It's Halloween, 1977The air is turning cooler, the darkness coming earlier, leaves are falling. The Halloween edition magazines have been in our house for a few weeks. They’ve been poured over, costume decisions made, preparations underway. But ah, the excitement of of the season has only just begun. It’s time now for Halloween reading at our house, in which we bring out the holiday-themed books (and of course, the Charlie Brown DVD). This year a stroll through the Friends of the Library Used Book Store led us to a great addition to our collection: a 1977 edition of Jack Prelutsky and Marylin Hafner’s It’s Halloween. [Note: The book was updated in 1997 with the same illustrator.]

With illustrations charmingly reminiscent of Maurice Sendak, each of Prelutsky’s 13 poems illuminate the frightful fun of three children and their Halloween night, from preparations (in “The Pumpkin”) to parties (in “Bobbing for Apples”) to tricks (“Tricksters” and “Countdown”) and treats (“Treat”) and finally to bed at the end of the night:

“We’re stuffed with cake and candy
And we’ve had a lot of fun
But now it’s time to go to bed
And dream of all we’ve done.”

It's Halloween, 1997There are goblins and ghosts and haunted houses. Black cats and skeletons, too. The rhymes are simple, natural and catchy enough to stick with you for days (especially once you’ve read the poems over and over again on request). The old-fashioned illustrations show frightful creatures in non-threatening but not sticky sweet ways. My (and my two-year-old’s) favorite is the Goblin outside the window with his glasses on and a very neutral expression, but he’s there, “..still sitting outside/And is waiting for me.”

This book allows children to experience the delightful spookiness and adventure of the Halloween ritual in a fun way, always coming home to “…dream of ghosts and goblins/And of witches that we’ve seen,/And we’ll dream of trick-or-treating/On this Happy Halloween.”

Early Elementary

from Jean-Marie Maier

Vincent’s Colors is a beautiful book to introduce Vincent van Gogh to young readers and budding artists alike. Van Gogh wrote more than 800 letters to friends and family in his lifetime. The majority of those letters were to his younger brother Theo. This book, produced by the Metropolitan Museum of Art, features more than a dozen of van Gogh’s colorful and dynamic paintings and what he wrote about each one, translated and in rhyme, to his brother Theo.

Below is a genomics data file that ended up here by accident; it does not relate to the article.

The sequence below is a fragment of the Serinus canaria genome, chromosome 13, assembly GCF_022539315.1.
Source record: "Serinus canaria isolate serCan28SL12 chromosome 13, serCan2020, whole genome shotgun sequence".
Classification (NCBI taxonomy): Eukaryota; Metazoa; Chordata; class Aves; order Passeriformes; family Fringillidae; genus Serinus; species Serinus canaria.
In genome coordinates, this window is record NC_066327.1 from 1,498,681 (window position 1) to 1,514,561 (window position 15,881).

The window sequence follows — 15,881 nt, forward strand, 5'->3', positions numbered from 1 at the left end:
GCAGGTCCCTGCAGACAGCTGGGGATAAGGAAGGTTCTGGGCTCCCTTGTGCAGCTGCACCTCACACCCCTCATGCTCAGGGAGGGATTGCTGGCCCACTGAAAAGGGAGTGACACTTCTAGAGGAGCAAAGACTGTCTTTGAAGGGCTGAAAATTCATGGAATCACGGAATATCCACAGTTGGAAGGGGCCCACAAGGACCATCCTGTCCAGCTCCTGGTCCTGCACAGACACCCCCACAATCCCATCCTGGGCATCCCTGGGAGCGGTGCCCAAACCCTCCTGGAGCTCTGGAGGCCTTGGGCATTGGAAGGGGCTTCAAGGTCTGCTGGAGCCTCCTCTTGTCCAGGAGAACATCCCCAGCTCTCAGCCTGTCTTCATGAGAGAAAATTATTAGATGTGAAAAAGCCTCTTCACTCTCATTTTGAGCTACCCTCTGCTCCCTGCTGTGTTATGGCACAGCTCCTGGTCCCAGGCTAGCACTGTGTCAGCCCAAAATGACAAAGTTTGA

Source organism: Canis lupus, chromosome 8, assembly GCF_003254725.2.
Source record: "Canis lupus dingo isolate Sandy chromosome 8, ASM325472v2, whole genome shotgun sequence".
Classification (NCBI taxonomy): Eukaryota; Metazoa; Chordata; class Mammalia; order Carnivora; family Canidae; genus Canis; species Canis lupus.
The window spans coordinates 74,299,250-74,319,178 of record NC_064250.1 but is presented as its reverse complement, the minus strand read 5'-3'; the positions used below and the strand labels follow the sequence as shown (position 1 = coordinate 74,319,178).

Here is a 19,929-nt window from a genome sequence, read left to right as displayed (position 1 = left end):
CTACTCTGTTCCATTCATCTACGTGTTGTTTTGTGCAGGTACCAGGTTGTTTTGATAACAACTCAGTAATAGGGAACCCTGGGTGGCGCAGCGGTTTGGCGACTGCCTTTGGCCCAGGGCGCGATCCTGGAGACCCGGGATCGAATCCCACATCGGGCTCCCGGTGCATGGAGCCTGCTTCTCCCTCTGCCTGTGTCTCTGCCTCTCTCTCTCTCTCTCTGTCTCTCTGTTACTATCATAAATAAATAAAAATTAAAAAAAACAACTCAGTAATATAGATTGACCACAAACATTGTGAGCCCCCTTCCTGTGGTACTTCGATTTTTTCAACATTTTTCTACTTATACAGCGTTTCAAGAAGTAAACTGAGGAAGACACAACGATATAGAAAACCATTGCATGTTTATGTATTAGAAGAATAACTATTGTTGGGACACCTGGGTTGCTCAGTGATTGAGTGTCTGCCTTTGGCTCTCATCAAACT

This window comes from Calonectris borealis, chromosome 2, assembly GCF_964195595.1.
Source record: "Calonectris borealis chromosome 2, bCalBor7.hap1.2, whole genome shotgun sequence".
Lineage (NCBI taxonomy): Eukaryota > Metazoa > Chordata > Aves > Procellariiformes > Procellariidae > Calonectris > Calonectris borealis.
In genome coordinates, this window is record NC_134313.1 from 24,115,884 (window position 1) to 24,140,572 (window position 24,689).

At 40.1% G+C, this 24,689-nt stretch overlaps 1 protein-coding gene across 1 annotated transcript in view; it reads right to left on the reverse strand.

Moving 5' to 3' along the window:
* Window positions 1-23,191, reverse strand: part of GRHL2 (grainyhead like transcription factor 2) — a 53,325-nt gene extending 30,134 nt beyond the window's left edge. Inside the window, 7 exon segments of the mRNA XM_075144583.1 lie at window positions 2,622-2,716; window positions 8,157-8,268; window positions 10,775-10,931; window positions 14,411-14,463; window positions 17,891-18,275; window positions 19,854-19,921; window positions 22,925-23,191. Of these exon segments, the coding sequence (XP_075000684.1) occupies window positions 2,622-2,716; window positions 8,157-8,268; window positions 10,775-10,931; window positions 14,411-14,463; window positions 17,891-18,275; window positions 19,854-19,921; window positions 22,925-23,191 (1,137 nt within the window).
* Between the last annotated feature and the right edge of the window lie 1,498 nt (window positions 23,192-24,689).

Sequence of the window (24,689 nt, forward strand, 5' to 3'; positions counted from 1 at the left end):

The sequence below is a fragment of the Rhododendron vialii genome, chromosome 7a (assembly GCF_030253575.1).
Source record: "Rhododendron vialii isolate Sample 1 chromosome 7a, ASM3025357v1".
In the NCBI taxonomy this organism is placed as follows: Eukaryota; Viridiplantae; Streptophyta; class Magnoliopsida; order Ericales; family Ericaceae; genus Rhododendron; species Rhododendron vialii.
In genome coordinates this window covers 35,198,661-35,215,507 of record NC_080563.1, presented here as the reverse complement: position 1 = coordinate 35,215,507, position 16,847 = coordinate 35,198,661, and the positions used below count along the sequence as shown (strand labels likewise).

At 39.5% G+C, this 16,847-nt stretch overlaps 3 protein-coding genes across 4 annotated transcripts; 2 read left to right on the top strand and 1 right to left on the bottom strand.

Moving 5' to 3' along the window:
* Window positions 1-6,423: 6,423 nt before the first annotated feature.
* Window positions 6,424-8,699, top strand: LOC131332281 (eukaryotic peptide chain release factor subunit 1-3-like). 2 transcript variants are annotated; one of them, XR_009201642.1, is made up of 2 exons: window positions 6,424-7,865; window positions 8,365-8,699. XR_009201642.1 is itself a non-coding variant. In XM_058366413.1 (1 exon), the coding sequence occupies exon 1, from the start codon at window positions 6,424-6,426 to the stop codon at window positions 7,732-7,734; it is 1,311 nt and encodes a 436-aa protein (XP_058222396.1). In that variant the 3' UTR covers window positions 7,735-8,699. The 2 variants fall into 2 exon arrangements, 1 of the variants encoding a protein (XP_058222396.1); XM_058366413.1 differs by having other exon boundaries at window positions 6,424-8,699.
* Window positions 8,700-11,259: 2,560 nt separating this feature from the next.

vangoghThe simple, one line of text for each painting is a starting point for discussion, but the topics are endless: What do you see in this painting? What colors do you see? What shapes do you see? Point out some of the lines you see in this painting. What do you think van Gogh was thinking or feeling when he painted this picture? How do you think he painted that sky or those leaves? How did he create movement in his sky? Is this painting a landscape, a portrait or a still life?

From insightful conversations to new creations for your refrigerator, Vincent’s Colors, words and pictures by Vincent van Gogh, has a lot of inspiration to offer.

Upper Elementary

from Elizabeth (Finding Him Bigger)

areyoutheregodOne of my favorite books of all time, and the one I think of first when I remember my early adolescence, is Judy Blume’s Are You There God, It’s Me Margaret? As a young woman I read this book again and again, and each time I found Margaret more endearing than the time before. In many ways, she is one of my earliest heroes.

Are You There God, It’s Me Margaret is the story of Margaret Simon, the only child of parents with very different religious backgrounds who has recently moved to New Jersey.  Along with the usual adjustments that go along with moving to a new place, Margaret is at an age of much personal reflection and exploration. She spends a great deal of time exploring what is normal (and maybe not-so-normal) for a young girl her age. Through her private conversations with God, she begins to figure out and grow more comfortable with who she is. I think that is definitely something most of us can relate to no matter how old we are.

My 11-year old daughter read the book recently and we had some fabulous conversations about puberty, body-image, and her spiritual journey. There is some content that may be questionable to parents because the subject matter is such a sensitive one. But I found that the things I felt most uncomfortable talking about were the things that my daughter and I actually enjoyed discussing most.